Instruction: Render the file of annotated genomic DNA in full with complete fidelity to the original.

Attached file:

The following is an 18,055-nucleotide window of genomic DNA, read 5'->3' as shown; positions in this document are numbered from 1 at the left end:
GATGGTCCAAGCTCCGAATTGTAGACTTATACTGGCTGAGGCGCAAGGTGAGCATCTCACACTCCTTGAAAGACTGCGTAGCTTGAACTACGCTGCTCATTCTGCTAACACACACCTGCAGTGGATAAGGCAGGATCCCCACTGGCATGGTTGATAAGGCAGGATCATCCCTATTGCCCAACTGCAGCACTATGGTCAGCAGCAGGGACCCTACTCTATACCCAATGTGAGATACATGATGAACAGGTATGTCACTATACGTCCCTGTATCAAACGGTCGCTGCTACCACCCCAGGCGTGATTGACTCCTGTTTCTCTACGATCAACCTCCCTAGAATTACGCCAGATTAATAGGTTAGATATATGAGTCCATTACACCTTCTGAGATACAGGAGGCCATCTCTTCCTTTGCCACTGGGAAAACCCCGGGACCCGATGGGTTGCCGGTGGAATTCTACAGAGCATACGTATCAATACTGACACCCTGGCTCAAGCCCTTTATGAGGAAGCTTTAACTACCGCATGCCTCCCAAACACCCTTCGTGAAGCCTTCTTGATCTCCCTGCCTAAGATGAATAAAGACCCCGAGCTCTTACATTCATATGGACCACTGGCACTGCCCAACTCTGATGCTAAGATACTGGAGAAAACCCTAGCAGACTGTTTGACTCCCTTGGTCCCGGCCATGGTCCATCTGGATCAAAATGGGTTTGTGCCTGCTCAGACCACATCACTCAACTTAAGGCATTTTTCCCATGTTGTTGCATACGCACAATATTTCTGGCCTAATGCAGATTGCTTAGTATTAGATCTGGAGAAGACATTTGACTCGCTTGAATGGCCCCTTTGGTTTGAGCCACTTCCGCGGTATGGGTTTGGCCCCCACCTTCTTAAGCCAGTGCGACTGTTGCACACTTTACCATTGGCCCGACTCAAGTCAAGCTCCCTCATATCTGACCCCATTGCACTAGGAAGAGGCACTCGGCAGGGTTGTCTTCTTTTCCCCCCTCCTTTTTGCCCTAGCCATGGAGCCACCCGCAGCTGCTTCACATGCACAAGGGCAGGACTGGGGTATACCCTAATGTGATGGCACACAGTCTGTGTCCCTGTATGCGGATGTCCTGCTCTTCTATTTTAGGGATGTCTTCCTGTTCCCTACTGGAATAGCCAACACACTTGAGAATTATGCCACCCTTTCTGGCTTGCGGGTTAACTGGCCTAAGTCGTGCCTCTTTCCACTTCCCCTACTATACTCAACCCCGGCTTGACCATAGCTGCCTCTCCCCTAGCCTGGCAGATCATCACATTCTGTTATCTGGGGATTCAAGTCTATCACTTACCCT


The following is an 18,055-nucleotide window of genomic DNA, read 5'->3' as shown; positions in this document are numbered from 1 at the left end:
GATGGTCCAAGCTCCGAATTGTAGACTTATACTGGCTGAGGCGCAAGGTGAGCATCTCACACTCCTTGAAAGACTGCGTAGCTTGAACTACGCTGCTCATTCTGCTAACACACACCTGCAGTGGATAAGGCAGGATCCCCACTGGCATGGTTGATAAGGCAGGATCATCCCTATTGCCCAACTGCAGCACTATGGTCAGCAGCAGGGACCCTACTCTATACCCAATGTGAGATACATGATGAACAGGTATGTCACTATACGTCCCTGTATCAAACGGTCGCTGCTACCACCCCAGGCGTGATTGACTCCTGTTTCTCTACGATCAACCTCCCTAGAATTACGCCAGATTAATAGGTTAGATATATGAGTCCATTACACCTTCTGAGATACAGGAGGCCATCTCTTCCTTTGCCACTGGGAAAACCCCGGGACCCGATGGGTTGCCGGTGGAATTCTACAGAGCATACGTATCAATACTGACACCCTGGCTCAAGCCCTTTATGAGGAAGCTTTAACTACCGCATGCCTCCCAAACACCCTTCGTGAAGCCTTCTTGATCTCCCTGCCTAAGATGAATAAAGACCCCGAGCTCTTACATTCATATGGACCACTGGCACTGCCCAACTCTGATGCTAAGATACTGGAGAAAACCCTAGCAGACTGTTTGACTCCCTTGGTCCCGGCCATGGTCCATCTGGATCAAAATGGGTTTGTGCCTGCTCAGACCACATCACTCAACTTAAGGCATTTTTCCCATGTTGTTGCATACGCACAATATTTCTGGCCTAATGCAGATTGCTTAGTATTAGATCTGGAGAAGACATTTGACTCGCTTGAATGGCCCCTTTGGTTTGAGCCACTTCCGCGGTATGGGTTTGGCCCCCACCTTCTTAAGCCAGTGCGACTGTTGCACACTTTACCATTGGCCCGACTCAAGTCAAGCTCCCTCATATCTGACCCCATTGCACTAGGAAGAGGCACTCGGCAGGGTTGTCTTCTTTTCCCCCCTCCTTTTTGCCCTAGCCATGGAGCCACCCGCAGCTGCTTCACATGCACAAGGGCAGGACTGGGGTATACCCTAATGTGATGGCACACAGTCTGTGTCCCTGTATGCGGATGTCCTGCTCTTCTATTTTAGGGATGTCTTCCTGTTCCCTACTGGAATAGCCAACACACTTGAGAATTATGCCACCCTTTCTGGCTTGCGGGTTAACTGGCCTAAGTCGTGCCTCTTTCCACTTCCCCTACTATACTCAACCCCGGCTTGACCATAGCTGCCTCTCCCCTAGCCTGGCAGATCATCACATTCTGTTATCTGGGGATTCAAGTCTATCACTTACCCT